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ER32 frustration

starting the closing ring thread

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pgk pgk29/06/2020 06:36:53
2031 forum posts
290 photos

OK so it sounds daft but while occasionally the ring just goes on first time there are many more cases where I end up fiddling for ages (a minute or two is a long time when things aren't going right) trying to snag the thread start.

I can see nothing wrong with thread on chuck or ring (either of two rings) and any 'trick' such as starting in left hand turn to feel the start of the thread click, or slightly angling the ring around the circumference, pushing the collet inwards to align things, slow start, faster start - fiddling. None makes a statistical difference to the simple task of getting the closing ring threading.

I can guess that everyone will tell me they get it on first time, every time... but is there a reliable answer (or relaible ring type)?


Kiwi Bloke29/06/2020 06:47:12
503 forum posts
1 photos

Posted by pgk pgk on 29/06/2020 06:36:53:

...pushing the collet inwards to align things, ...

If you can push the collet inwards, relative to the ring, it's not engaged with the retention lip in the ring. Is that possibly the problem? I hesitate to suggest this, because I would assume that you already know how to use the thing. Some posters on this forum, however, seem not to.

JasonB29/06/2020 06:56:32
19591 forum posts
2150 photos
1 articles

I think PGK is talking about getting the nut to start on the holder, I get it occasionally where it just does not seem to want to engage but no obvious reason why.

pgk pgk29/06/2020 06:57:10
2031 forum posts
290 photos

When the collet is seated in the ring it will still swivel within the ring until the ring is tightenened and there is still a degree of slop. On both my rings. And yes I do know how to snap them in (or I thought I did .....?)


not done it yet29/06/2020 07:06:28
5419 forum posts
20 photos

Presumably this occurs while the chuck is mounted to a vertical spindle? I can understand that and quite often it may take a few seconds - not minutes - to get it started.

Simple cure is to fit your cutter with the chuck off the machine. That is the way the real pro’s do it, for changing CNC cutters. That would be those with a tool setter to change cutters and reset the machine for operation. They do it off the machine to ensure correct tightening torque as well.

I can say that I have no problem screwing in the retaining nut while using the ER in the spindle, on the lathe. Can’t be so positive if it was in the tailstock, mind (so easy to eject it from there to change a cutter, if ever needed).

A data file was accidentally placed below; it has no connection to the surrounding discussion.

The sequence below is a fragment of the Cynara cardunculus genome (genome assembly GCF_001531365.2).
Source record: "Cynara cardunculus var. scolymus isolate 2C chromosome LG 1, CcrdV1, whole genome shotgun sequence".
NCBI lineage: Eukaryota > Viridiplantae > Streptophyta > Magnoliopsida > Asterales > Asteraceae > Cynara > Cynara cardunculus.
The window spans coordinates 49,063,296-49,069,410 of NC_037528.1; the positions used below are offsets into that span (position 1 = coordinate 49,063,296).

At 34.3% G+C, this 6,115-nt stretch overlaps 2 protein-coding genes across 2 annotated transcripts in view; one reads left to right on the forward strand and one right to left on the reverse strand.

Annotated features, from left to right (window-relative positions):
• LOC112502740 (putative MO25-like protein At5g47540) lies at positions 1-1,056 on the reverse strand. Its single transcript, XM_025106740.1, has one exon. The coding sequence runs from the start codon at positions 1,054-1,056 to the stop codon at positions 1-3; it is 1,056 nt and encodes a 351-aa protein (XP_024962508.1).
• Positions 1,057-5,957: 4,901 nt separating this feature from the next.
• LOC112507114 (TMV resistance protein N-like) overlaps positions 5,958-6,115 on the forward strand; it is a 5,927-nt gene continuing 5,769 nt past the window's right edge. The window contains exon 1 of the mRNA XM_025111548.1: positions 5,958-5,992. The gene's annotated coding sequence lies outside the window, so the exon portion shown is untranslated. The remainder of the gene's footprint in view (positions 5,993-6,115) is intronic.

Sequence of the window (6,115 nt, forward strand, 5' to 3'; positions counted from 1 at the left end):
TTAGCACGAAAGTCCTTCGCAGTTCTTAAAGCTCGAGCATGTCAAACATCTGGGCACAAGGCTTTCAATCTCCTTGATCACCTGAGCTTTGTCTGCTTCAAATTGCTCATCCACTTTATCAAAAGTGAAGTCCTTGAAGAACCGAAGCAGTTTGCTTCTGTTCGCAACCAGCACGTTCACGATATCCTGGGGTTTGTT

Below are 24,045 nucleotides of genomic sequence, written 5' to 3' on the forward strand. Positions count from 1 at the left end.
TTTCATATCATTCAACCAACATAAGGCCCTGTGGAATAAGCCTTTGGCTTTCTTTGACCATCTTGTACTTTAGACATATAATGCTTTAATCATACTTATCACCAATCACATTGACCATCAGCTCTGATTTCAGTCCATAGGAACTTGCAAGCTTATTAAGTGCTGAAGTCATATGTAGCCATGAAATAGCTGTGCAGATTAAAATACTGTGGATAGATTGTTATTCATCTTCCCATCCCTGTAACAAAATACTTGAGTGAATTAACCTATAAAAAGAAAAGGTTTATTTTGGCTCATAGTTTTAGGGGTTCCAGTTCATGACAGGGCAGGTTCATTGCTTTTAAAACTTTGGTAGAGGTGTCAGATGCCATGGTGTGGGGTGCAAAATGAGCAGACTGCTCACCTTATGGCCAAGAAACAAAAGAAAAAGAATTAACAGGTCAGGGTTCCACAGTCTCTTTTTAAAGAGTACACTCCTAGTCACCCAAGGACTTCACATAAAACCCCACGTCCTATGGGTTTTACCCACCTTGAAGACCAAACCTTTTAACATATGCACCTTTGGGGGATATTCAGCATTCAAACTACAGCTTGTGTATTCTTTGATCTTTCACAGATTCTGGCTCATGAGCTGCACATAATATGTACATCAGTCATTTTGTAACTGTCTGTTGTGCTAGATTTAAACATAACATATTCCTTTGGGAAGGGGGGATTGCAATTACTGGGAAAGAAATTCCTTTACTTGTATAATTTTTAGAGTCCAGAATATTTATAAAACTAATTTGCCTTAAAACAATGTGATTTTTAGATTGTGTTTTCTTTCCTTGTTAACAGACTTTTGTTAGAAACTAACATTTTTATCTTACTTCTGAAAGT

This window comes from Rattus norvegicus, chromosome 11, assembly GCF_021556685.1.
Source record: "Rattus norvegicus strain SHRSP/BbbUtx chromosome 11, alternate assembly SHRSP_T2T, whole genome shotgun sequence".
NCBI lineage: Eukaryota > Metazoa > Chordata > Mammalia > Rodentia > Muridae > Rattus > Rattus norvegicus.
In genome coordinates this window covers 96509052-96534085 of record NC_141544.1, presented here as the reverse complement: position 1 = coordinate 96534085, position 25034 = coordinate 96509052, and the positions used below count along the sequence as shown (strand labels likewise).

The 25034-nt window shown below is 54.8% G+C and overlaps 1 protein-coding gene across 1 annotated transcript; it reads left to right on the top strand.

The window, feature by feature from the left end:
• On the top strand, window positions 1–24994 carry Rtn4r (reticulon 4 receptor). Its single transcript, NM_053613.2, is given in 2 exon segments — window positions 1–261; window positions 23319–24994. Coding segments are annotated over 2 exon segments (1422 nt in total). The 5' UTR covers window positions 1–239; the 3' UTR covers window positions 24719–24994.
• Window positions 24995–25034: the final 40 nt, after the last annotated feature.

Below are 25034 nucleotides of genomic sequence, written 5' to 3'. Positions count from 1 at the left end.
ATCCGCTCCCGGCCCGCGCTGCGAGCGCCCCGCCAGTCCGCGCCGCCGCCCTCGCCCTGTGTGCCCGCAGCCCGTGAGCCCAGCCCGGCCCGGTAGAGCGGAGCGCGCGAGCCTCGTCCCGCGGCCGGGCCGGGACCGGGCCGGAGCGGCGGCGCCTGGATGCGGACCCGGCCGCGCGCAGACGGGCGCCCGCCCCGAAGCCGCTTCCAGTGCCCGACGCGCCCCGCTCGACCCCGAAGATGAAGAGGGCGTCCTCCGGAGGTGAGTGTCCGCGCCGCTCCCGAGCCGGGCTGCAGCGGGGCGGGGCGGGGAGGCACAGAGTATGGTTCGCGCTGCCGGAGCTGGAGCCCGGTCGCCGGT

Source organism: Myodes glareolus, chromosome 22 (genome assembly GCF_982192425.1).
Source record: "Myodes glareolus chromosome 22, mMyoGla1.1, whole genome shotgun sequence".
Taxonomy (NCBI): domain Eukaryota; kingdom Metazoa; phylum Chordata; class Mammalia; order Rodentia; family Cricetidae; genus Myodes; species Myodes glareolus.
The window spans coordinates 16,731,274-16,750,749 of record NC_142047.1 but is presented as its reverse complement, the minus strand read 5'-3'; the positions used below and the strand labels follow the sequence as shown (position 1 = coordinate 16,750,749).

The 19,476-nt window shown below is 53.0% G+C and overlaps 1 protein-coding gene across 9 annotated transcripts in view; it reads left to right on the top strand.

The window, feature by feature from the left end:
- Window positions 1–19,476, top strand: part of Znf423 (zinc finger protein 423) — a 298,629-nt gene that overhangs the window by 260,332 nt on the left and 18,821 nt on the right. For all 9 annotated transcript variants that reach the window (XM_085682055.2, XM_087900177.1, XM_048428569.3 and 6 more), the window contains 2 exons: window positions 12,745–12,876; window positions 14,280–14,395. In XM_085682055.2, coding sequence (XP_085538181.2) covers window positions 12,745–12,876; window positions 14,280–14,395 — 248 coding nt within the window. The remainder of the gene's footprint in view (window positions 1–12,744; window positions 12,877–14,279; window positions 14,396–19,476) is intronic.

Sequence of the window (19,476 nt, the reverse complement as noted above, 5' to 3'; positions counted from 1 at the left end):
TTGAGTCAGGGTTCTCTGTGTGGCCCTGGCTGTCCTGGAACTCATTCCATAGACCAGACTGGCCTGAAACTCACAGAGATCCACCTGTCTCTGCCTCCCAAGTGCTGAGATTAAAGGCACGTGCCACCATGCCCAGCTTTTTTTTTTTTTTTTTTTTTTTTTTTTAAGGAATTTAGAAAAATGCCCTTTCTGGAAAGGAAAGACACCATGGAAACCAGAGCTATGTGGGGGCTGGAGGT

That means it is the operator, not the nut, that is the problem (unless both are nuts🙂🙂 ), I’m afraid. Confirmed, really, by you saying you can see nothing wrong with it.

Howard Lewis29/06/2020 08:55:35
4166 forum posts
3 photos

Occasionally, I have the same problem with a 3MT ER25 chuck, but not with an ER25 2 MT one, (from different suppliers, separated by several years ). So I assume that the problem, if there is one, results from the fit of the nut to the body, maybe the chamfer on the start of the thread in the body.

I just live with it, Can't afford to lose any more hair over such a thing!


pgk pgk29/06/2020 09:23:10
2031 forum posts
290 photos

Indeed the vertical spindle. Knocking the taper out and repacing/snagging the drawbar each time would also be frustrtaing (to me) but when out of the mill and 'upsidedown' I don't have a problem - so I'd concur with the idea that it may be some aspect of lead-in on the ring(s).
When your my 2metre height then holding my body fixed, bent to stabislise me while messing with the ring gives me severe lumbar spasms after not very long such that collet changes can ruin any fun for me.
Can anyone confirm if a particular brand/type of ring is more reliable?

pgk (still quite hirsute)

Alan Jackson29/06/2020 11:42:36
202 forum posts
92 photos

On my Stepperhead lathe the ER32 collet nut has two hardened discs positioned 120 degrees apart to act to remove the collet. I did it this way to avoid making the eccentric ring. This method has advantages in that it is easy to insert the collet and the hardened discs can be machined to a diameter and thickness to ensure they do not interfere with the concentricity of the installed collet.


Hardened discs for removal

pgk pgk29/06/2020 11:55:40
2031 forum posts
290 photos

Alan, nice simple solution. I hve made one chuck as part of a DIY fixture that works well but bought the nut..your method makes nut creation easy. whether it'll end up with better lead-in is another matter. I suppose i couls also fiddle with making a witness mark for thread start.


blowlamp29/06/2020 12:31:26
1473 forum posts
97 photos

Does the nut screw on OK without a collet?


pgk pgk29/06/2020 14:02:04
2031 forum posts
290 photos
Posted by blowlamp on 29/06/2020 12:31:26:

Does the nut screw on OK without a collet?


Same issues (for me)


Swarf Maker29/06/2020 14:20:15
102 forum posts
4 photos

I think that the problem is with local gravity! I have occasional issues just like this with a Clarkson collet ring. I think that what happens is that just at the moment that the thread would engage, your hand lets the ring drop a fraction and thus miss the opportunity.

If it doesn't go first time with one hand I use two fingers (not like that!), one either side of the tool to hold the ring in constant contact with the tool holder body. The other hand does the turning. Usually works within the one turn then.

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